Mnuchin and Powell back jobless aid and small business loans

Treasury Secretary Steve Mnuchin testifies during the Senate's Committee on Banking, Housing, and Urban Affairs hearing examining the quarterly CARES ...

Treasury Secretary Steve Mnuchin testifies during the Senate's Committee on Banking, Housing, and Urban Affairs hearing examining the quarterly CARES ...

WASHINGTON (AP) — Treasury Secretary Steven Mnuchin and Federal Reserve Chairman Jerome Powell said Thursday that the government’s top priorities in any new economic relief package should be to provide affordable loans to small businesses and further support for millions of Americans who remain unemployed.

With the prospects for any new federal aid package appearing dim, members of the Senate Banking Committee pressed both officials to list improvements that could be quickly made in the nearly $3 trillion in support that Congress has passed to fight the pandemic-induced recession that's left nearly 11 million people still jobless.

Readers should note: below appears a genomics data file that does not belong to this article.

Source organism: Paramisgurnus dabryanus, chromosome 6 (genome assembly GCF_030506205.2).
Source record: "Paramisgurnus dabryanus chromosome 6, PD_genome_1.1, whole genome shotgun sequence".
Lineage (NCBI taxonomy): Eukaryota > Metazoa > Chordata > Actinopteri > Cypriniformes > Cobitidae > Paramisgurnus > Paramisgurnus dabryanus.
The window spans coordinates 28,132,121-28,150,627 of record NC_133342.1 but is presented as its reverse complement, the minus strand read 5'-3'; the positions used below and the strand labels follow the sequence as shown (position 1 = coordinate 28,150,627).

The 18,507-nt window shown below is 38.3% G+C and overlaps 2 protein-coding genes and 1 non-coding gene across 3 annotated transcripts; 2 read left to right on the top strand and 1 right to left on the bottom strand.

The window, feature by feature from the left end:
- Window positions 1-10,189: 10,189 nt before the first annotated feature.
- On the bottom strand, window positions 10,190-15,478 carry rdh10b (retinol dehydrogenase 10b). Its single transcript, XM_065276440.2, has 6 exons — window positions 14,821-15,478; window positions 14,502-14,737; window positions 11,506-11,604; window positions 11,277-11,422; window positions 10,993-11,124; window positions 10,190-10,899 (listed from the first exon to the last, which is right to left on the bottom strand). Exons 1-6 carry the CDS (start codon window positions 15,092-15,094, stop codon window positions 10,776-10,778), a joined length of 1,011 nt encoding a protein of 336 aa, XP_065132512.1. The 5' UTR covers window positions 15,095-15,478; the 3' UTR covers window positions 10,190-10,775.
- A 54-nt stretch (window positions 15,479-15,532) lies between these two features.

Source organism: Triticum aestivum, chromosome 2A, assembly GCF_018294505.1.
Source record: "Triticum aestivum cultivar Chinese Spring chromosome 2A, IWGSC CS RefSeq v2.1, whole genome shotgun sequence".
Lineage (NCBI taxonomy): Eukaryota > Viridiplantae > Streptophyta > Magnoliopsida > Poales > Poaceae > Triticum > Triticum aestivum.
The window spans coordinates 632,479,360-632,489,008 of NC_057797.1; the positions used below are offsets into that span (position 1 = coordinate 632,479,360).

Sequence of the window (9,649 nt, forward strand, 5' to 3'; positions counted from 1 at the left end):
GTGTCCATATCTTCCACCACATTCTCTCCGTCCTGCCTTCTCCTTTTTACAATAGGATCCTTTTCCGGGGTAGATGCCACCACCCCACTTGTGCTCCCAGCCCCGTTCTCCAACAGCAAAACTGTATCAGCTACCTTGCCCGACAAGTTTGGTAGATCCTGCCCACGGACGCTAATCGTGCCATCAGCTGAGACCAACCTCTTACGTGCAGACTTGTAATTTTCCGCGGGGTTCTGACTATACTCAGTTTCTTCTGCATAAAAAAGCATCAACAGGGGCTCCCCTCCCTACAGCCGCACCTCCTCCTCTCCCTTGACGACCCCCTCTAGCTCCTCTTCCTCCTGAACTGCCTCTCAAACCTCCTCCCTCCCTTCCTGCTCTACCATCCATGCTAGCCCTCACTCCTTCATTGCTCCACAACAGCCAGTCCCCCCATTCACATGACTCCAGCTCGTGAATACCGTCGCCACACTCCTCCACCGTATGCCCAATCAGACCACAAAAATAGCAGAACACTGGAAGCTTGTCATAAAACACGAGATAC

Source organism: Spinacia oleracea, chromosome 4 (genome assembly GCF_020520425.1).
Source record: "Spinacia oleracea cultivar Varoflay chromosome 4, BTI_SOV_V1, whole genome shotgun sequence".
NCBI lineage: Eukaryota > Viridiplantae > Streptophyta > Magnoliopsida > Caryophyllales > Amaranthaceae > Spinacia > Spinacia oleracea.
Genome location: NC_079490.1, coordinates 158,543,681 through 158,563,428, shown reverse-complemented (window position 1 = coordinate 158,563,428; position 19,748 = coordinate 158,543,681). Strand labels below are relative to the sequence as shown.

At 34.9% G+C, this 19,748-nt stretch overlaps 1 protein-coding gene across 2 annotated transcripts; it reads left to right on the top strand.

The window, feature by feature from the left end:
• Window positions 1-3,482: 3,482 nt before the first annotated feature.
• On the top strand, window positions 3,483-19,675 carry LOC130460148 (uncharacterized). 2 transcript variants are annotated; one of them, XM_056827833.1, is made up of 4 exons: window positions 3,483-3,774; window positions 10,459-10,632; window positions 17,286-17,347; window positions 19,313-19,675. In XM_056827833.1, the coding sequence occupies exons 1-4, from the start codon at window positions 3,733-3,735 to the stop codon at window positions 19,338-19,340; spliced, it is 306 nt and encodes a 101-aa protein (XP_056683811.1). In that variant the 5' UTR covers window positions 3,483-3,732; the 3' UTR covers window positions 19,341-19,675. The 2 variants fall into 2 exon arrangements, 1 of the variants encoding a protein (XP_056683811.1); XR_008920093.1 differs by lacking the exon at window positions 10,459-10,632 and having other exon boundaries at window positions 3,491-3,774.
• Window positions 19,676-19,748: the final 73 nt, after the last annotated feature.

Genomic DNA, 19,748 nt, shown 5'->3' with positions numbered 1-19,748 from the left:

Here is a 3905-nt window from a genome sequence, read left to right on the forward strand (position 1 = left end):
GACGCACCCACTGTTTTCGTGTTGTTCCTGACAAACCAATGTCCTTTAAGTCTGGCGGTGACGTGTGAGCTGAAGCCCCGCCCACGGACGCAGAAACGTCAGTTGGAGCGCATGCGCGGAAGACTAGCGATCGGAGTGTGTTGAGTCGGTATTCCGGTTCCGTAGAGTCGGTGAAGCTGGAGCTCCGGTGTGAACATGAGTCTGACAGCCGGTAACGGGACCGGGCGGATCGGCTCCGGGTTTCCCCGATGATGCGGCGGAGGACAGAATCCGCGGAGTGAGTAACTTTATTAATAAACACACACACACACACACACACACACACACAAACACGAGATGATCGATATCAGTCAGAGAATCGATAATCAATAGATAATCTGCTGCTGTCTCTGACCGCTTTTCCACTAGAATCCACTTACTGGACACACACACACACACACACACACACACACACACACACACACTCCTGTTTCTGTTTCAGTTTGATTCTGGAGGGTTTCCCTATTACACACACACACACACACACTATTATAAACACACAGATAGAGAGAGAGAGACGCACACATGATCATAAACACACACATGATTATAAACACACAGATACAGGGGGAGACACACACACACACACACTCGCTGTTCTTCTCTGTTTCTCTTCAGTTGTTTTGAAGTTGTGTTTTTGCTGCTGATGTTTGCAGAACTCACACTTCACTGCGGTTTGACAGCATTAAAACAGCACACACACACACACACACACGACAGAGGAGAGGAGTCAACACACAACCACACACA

Democrats on the panel urged Mnuchin, one of the administration’s top negotiators, to work harder to persuade Republicans in Congress to raise the amount of money they would be willing to support in a new bill. And Republicans urged Democratic members to consider a lower amount that might clear both the House and Senate with Election Day less than six weeks away.

Mnuchin agreed that business loans and enhanced unemployment support would be good priorities for Congress to back in any new package.

Pressed to state what the top priorities should be, Powell said it would be to provide more support through the popular Paycheck Protection Program for small businesses, and to boost unemployment benefits. The PPP still contains around $130 billion that had not been allocated when authorization for the program expired.

The original relief package provided a $600-a-week federal unemployment benefit, on top of whatever jobless aid a state provides. But the $600 benefit has expired. Many Republicans objected that that amount was so large as to dissuade some unemployed people from looking for a job.

President Donald Trump signed an executive order to provide $300 in weekly benefits, with states supplying $100. But this program has not been widely supported by states and in any case has now expired.